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dc.contributor.authorEvans, Stephen J
dc.contributor.authorClift, Martin J D
dc.contributor.authorSingh, Neenu
dc.contributor.authorWills, John W
dc.contributor.authorHondow, Nicole
dc.contributor.authorWilkinson, Thomas S
dc.contributor.authorBurgum, Michael J
dc.contributor.authorBrown, Andy P
dc.contributor.authorJenkins, Gareth J
dc.contributor.authorDoak, Shareen H
dc.date.accessioned2019-02-14T07:02:50Z
dc.date.available2019-02-14T07:02:50Z
dc.date.issued2019-02-13
dc.identifier.citationParticle and Fibre Toxicology. 2019 Feb 13;16(1):8
dc.identifier.urihttps://www.repository.cam.ac.uk/handle/1810/289385
dc.description.abstractAbstract Background It is well established that toxicological evaluation of engineered nanomaterials (NMs) is vital to ensure the health and safety of those exposed to them. Further, there is a distinct need for the development of advanced physiologically relevant in vitro techniques for NM hazard prediction due to the limited predictive power of current in vitro models and the unsustainability of conducting nano-safety evaluations in vivo. Thus, the purpose of this study was to develop alternative in vitro approaches to assess the potential of NMs to induce genotoxicity by secondary mechanisms. Results This was first undertaken by a conditioned media-based technique, whereby cell culture media was transferred from differentiated THP-1 (dTHP-1) macrophages treated with γ-Fe2O3 or Fe3O4 superparamagnetic iron oxide nanoparticles (SPIONs) to the bronchial cell line 16HBE14o−. Secondly construction and SPION treatment of a co-culture model comprising of 16HBE14o− cells and dTHP-1 macrophages. For both of these approaches no cytotoxicity was detected and chromosomal damage was evaluated by the in vitro micronucleus assay. Genotoxicity assessment was also performed using 16HBE14o− monocultures, which demonstrated only γ-Fe2O3 nanoparticles to be capable of inducing chromosomal damage. In contrast, immune cell conditioned media and dual cell co-culture SPION treatments showed both SPION types to be genotoxic to 16HBE14o− cells due to secondary genotoxicity promoted by SPION-immune cell interaction. Conclusions The findings of the present study demonstrate that the approach of using single in vitro cell test systems precludes the ability to consider secondary genotoxic mechanisms. Consequently, the use of multi-cell type models is preferable as they better mimic the in vivo environment and thus offer the potential to enhance understanding and detection of a wider breadth of potential damage induced by NMs.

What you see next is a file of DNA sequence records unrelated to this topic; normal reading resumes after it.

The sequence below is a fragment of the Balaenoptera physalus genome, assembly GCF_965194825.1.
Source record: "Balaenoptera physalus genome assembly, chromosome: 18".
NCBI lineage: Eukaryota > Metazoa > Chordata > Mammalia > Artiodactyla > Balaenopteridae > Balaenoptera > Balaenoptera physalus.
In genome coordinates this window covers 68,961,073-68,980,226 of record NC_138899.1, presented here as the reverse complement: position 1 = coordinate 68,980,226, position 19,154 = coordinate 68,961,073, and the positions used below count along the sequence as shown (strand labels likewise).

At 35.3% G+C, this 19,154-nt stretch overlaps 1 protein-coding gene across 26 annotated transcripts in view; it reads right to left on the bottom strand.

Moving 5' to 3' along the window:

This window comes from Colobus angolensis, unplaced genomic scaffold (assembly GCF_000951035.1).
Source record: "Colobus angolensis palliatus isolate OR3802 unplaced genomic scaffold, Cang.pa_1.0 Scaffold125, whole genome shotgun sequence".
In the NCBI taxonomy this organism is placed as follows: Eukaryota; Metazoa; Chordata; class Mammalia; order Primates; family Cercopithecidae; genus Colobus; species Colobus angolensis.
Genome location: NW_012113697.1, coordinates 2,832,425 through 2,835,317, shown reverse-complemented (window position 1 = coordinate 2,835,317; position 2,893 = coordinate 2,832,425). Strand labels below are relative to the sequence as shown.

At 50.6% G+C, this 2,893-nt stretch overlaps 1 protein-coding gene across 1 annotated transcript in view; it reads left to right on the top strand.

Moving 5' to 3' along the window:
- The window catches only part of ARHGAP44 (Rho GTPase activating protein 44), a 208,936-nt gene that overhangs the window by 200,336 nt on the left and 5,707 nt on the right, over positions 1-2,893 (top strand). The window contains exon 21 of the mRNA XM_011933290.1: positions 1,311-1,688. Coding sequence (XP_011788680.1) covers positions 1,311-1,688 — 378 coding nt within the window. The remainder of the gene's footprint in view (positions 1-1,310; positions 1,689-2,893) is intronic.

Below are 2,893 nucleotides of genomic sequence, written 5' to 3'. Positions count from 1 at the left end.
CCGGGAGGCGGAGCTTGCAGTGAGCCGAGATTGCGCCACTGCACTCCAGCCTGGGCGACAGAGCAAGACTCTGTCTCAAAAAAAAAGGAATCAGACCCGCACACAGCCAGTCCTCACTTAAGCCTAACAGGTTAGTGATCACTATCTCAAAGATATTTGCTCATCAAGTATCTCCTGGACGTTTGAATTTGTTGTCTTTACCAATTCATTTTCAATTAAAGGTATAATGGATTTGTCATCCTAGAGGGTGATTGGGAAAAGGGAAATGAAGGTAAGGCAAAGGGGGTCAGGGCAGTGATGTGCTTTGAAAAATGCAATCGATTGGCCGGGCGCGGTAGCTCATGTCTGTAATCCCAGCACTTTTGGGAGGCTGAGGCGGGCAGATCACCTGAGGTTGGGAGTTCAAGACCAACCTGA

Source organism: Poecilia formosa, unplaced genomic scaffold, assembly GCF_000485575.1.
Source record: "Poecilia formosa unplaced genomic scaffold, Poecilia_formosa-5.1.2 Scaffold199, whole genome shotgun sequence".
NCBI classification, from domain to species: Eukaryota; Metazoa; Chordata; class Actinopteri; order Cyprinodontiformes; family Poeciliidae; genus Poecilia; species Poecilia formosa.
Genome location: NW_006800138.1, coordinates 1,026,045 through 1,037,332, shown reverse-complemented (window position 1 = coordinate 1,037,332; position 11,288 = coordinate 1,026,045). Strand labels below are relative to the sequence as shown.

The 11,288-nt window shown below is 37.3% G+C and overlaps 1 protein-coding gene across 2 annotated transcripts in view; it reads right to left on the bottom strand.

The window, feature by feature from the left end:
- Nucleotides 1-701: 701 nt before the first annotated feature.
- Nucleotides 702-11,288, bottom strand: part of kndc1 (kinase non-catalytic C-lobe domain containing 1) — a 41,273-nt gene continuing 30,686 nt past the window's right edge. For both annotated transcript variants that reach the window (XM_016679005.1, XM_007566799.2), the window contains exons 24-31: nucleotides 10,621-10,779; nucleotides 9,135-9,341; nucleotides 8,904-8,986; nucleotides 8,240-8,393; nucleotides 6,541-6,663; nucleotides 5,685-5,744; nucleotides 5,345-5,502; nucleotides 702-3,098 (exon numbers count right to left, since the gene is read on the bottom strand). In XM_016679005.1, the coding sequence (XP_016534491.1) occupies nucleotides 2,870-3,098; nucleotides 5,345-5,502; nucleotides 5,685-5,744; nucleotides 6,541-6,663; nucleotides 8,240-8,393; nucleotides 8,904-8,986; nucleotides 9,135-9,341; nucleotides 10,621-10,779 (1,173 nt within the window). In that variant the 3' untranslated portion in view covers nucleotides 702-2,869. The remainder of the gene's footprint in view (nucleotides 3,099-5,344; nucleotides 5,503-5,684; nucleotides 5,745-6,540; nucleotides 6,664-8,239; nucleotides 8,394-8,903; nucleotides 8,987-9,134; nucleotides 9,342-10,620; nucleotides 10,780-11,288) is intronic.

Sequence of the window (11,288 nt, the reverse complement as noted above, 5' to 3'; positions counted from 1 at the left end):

dc.titleIn vitro detection of in vitro secondary mechanisms of genotoxicity induced by engineered nanomaterials
dc.typeJournal Article
dc.date.updated2019-02-14T07:02:43Z
dc.language.rfc3066en
dc.rights.holderThe Author(s).
dc.identifier.doi10.17863/CAM.36633
rioxxterms.versionofrecord10.1186/s12989-019-0291-7


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